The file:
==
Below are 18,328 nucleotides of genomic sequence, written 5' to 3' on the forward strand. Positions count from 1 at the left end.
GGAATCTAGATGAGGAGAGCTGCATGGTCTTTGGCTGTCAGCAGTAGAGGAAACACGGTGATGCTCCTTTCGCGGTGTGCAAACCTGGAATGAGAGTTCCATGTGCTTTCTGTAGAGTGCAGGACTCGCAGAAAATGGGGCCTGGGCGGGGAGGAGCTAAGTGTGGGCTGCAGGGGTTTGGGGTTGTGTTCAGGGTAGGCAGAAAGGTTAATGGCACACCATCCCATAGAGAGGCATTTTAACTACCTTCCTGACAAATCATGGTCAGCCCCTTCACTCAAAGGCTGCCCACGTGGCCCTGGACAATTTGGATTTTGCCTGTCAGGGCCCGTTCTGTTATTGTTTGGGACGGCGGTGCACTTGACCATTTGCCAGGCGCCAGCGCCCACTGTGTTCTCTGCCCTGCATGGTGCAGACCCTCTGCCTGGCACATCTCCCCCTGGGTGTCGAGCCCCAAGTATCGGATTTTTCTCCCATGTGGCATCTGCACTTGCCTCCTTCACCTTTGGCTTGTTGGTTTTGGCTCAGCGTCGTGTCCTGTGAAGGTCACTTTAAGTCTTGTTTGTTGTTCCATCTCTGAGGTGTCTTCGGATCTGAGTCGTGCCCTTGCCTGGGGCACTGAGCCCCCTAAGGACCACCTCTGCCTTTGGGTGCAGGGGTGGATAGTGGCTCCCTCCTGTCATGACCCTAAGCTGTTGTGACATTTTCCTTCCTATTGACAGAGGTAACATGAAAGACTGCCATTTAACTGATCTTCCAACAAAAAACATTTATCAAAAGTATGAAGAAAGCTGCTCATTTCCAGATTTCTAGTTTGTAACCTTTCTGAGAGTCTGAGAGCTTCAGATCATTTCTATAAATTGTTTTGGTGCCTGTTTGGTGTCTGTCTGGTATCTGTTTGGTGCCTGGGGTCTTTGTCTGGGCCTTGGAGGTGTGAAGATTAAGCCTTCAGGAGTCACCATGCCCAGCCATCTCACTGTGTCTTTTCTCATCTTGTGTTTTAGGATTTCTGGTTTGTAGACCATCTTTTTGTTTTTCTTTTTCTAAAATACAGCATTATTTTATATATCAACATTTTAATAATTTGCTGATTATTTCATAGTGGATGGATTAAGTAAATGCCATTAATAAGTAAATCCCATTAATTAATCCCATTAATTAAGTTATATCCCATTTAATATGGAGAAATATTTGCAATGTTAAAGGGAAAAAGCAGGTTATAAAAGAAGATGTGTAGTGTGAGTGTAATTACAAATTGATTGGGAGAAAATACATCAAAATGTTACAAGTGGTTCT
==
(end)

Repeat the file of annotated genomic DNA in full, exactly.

Below are 18,328 nucleotides of genomic sequence, written 5' to 3' on the forward strand. Positions count from 1 at the left end.
GGAATCTAGATGAGGAGAGCTGCATGGTCTTTGGCTGTCAGCAGTAGAGGAAACACGGTGATGCTCCTTTCGCGGTGTGCAAACCTGGAATGAGAGTTCCATGTGCTTTCTGTAGAGTGCAGGACTCGCAGAAAATGGGGCCTGGGCGGGGAGGAGCTAAGTGTGGGCTGCAGGGGTTTGGGGTTGTGTTCAGGGTAGGCAGAAAGGTTAATGGCACACCATCCCATAGAGAGGCATTTTAACTACCTTCCTGACAAATCATGGTCAGCCCCTTCACTCAAAGGCTGCCCACGTGGCCCTGGACAATTTGGATTTTGCCTGTCAGGGCCCGTTCTGTTATTGTTTGGGACGGCGGTGCACTTGACCATTTGCCAGGCGCCAGCGCCCACTGTGTTCTCTGCCCTGCATGGTGCAGACCCTCTGCCTGGCACATCTCCCCCTGGGTGTCGAGCCCCAAGTATCGGATTTTTCTCCCATGTGGCATCTGCACTTGCCTCCTTCACCTTTGGCTTGTTGGTTTTGGCTCAGCGTCGTGTCCTGTGAAGGTCACTTTAAGTCTTGTTTGTTGTTCCATCTCTGAGGTGTCTTCGGATCTGAGTCGTGCCCTTGCCTGGGGCACTGAGCCCCCTAAGGACCACCTCTGCCTTTGGGTGCAGGGGTGGATAGTGGCTCCCTCCTGTCATGACCCTAAGCTGTTGTGACATTTTCCTTCCTATTGACAGAGGTAACATGAAAGACTGCCATTTAACTGATCTTCCAACAAAAAACATTTATCAAAAGTATGAAGAAAGCTGCTCATTTCCAGATTTCTAGTTTGTAACCTTTCTGAGAGTCTGAGAGCTTCAGATCATTTCTATAAATTGTTTTGGTGCCTGTTTGGTGTCTGTCTGGTATCTGTTTGGTGCCTGGGGTCTTTGTCTGGGCCTTGGAGGTGTGAAGATTAAGCCTTCAGGAGTCACCATGCCCAGCCATCTCACTGTGTCTTTTCTCATCTTGTGTTTTAGGATTTCTGGTTTGTAGACCATCTTTTTGTTTTTCTTTTTCTAAAATACAGCATTATTTTATATATCAACATTTTAATAATTTGCTGATTATTTCATAGTGGATGGATTAAGTAAATGCCATTAATAAGTAAATCCCATTAATTAATCCCATTAATTAAGTTATATCCCATTTAATATGGAGAAATATTTGCAATGTTAAAGGGAAAAAGCAGGTTATAAAAGAAGATGTGTAGTGTGAGTGTAATTACAAATTGATTGGGAGAAAATACATCAAAATGTTACAAGTGGTTCT